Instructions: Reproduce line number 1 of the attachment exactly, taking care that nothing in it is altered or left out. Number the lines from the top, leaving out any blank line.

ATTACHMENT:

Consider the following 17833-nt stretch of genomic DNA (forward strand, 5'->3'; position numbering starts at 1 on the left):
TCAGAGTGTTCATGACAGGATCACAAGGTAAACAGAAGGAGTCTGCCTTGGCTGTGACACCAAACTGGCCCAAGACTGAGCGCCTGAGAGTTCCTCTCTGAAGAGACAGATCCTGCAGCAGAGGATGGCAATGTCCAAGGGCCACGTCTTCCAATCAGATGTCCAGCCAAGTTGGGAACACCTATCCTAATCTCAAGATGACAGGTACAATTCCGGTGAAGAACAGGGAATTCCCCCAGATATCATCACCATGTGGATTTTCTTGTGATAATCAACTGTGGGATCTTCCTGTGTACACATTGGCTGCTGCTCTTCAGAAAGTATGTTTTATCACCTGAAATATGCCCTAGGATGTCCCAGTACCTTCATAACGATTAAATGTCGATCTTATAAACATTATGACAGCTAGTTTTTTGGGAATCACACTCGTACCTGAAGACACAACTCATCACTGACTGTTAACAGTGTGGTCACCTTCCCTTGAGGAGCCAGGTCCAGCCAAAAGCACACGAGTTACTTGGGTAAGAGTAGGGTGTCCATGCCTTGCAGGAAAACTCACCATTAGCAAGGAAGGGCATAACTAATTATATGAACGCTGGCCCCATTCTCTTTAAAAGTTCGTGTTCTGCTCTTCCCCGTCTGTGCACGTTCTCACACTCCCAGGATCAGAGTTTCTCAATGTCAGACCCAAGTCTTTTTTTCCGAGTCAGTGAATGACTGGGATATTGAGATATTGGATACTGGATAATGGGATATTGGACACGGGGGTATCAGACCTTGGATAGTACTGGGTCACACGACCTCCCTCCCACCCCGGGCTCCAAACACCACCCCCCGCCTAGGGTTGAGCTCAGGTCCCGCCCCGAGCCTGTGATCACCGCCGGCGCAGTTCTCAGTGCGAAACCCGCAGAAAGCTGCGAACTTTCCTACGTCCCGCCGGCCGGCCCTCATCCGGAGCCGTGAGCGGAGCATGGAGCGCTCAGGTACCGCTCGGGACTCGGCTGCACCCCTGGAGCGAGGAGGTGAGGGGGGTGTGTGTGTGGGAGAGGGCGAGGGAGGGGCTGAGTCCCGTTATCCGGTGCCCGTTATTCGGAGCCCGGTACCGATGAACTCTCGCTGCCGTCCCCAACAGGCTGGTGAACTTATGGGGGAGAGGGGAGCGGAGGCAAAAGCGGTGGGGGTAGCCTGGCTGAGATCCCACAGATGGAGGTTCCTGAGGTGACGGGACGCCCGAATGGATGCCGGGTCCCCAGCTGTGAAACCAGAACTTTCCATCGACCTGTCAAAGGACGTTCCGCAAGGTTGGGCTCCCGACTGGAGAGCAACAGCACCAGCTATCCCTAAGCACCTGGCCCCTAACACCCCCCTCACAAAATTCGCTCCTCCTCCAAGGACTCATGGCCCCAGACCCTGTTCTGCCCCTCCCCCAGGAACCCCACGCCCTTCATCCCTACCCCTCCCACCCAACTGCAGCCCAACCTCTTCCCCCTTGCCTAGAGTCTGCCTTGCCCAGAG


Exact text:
Consider the following 17833-nt stretch of genomic DNA (forward strand, 5'->3'; position numbering starts at 1 on the left):